Ohiofarmgirl's Adventures in The Good Land is largely a fish out of water tale about how I eventually found my footing on a small farm in an Amish town. We are a mostly organic, somewhat self sufficient, sustainable farm in Ohio. There's action and adventure and I'll always tell you the truth about farming.


Tuesday, January 28, 2014

How to Stay Warm in a Cold House

Would it freak you out if I told you that we set our thermostat to 56*... if we have it on at all? Yep. It's true. We are, inadvertently, one of those cold house people. I think it was a "thing" a while ago - like a hipster thing. But the truth is... I just don't like our furnace.

There's nothing wrong with the furnace - it's kinda new and it works like a charm. I just don't like it. It never really feels warm to me. Plus, it goes without saying that we are cheap. Real cheap. Cold house cheap. We have one of those heating oil furnaces - not natural gas/propane. Heating oil. That's pretty much just diesel. If we watch our P's and Q's we only have to fill the tank every other year. So neither of us like to run it much. Even on these extra cold days the furnace is off. If we turn it on then we only run it for 30 minutes or so.

So are you totally freakin' out, man, that we would voluntarily have a cold house? Wondering what's wrong with us? Or are you one of those people who has the furnace cranked up to 75* and are complaining about your heating bill? Or is your gas company telling you to "conserve" or else? Not us. We just go about it a different way.

Down here by the wood stove it's a balmy 70* degrees and I'm starting to look around for my shorts...so it's not like the whole house is cold. For once this ridiculous late 1970's split level house is good for something. The wood stove is downstairs, surrounded by cat puddles, and the heat rises to the main level and keeps the house mostly warm. If you like mid-50's.

Right now I think it's about 58* up there but that's because I've been having a baking day. This works out perfectly for us because the dogs stay upstairs and they like the cooler temperatures. Having big snow dogs means an evening laying by the fire is their nightmare. In the summer they push and shove to get the spot over the air conditioning vent so none of them are interested in the furnace blasting. And to tell you the truth, both of us like to sleep in a cool bedroom - if we had our druthers we'd be very happy sleeping in a meat locker. So this works out for us.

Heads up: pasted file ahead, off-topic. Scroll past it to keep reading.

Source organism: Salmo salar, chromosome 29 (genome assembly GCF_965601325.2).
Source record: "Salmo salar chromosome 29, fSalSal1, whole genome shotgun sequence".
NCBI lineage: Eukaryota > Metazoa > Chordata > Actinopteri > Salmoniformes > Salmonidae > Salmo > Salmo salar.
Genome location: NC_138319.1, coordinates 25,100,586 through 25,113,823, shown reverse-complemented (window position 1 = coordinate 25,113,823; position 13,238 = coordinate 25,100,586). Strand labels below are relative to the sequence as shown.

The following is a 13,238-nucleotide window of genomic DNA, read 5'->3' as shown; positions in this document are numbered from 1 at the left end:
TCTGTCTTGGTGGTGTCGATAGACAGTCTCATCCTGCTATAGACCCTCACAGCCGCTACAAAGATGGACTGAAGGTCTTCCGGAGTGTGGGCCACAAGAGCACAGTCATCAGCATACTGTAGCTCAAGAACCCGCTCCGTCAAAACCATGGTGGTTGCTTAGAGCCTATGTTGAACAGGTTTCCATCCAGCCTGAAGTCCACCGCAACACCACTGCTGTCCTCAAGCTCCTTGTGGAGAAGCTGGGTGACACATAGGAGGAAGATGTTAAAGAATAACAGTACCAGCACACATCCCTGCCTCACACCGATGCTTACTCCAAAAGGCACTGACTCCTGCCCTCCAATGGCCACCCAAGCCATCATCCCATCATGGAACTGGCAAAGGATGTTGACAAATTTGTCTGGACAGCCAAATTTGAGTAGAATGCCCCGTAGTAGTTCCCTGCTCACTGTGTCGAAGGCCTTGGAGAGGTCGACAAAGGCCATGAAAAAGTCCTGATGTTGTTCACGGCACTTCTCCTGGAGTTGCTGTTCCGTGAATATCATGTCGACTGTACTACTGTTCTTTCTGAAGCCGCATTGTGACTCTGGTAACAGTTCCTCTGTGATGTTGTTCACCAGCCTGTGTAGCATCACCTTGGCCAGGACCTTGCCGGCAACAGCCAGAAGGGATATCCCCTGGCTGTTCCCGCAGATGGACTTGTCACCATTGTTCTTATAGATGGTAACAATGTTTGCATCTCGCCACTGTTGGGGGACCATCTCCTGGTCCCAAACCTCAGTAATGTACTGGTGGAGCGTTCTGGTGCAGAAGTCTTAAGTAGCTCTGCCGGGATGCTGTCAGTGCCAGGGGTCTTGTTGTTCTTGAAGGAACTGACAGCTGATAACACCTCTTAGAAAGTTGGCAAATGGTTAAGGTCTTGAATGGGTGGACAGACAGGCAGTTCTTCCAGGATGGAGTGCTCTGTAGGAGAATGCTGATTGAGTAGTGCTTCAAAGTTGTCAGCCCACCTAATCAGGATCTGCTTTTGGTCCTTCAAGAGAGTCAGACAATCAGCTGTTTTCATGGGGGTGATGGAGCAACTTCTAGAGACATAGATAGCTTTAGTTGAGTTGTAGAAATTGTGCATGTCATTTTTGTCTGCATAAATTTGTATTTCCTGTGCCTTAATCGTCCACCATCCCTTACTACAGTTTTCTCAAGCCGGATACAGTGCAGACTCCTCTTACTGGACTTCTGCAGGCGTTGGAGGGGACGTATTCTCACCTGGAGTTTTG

We just make adjustments when we are in the house - especially upstairs. First, dress for success. Both of us just layer up. I usually have fleece leggings, wool sox, shoes, a heavy tshirt, and a flannel shirt....and my secret weapon.. a hat. Yep. I know who you are and you are laughing but go ahead... nothing make the noggin happier than rockin' a warm knit hat. Honestly it's miraculous. Go ahead.. try it.

Next, make sure you are keeping the cold out of the house so the warm can take over. Get those doors and windows sealed. Then get some heavy drapes to really block out the cold. But be sure to get all the sunlight you can - so open then during the sunny parts of the day.

We aren't really "window dressing" people... and frankly for most of the windows the only ones that can see in are the chickens. So sometimes we improvise with heavy blankets for the bare windows if it's going to be really cold.

Then, as Mavis says, "Use all the heat you pay for." I like her tip of peeping open the oven when you are done baking. However, I like to say that first you should have a baking day - strategically on the coldest days.

Get some bread going, start some snacks, make pizza (with that 500* oven preheat..), and to really hit it out of the park - make a really big roast or a slowly braised dish. Really swing for the fences and get a turkey and roast it up. Turkey? Sure! Why not? Or a big ol' pork roast - that's good too. Anything to keep the oven going and as a bonus - you get dinner. And snacks. Put what you don't eat right away into the freezer and then when you need cookies - they are there waiting for you.

Next, bring on the bodies. In extreme situations, pile everyone into the same room. I almost never have the dogs sleep in the room with us but one nite a couple months ago they were all in there with me. I can tell you that 450lbs of dogs generated enough heat to make the bedroom at least 15* warmer than the rest of the house. When they say a "three dog night" they are not kidding. Note, none of these dogs were actually ON the bed with me.

However, regardless of being dogless at night I almost always have our oldest and boniest cat, Teddi Grumpkins, to keep me warm. The cats tend to pile on us when the fire downstairs gets low... or if they want something. Or if I sit down somewhere. So get cats. Lots and lots of cats.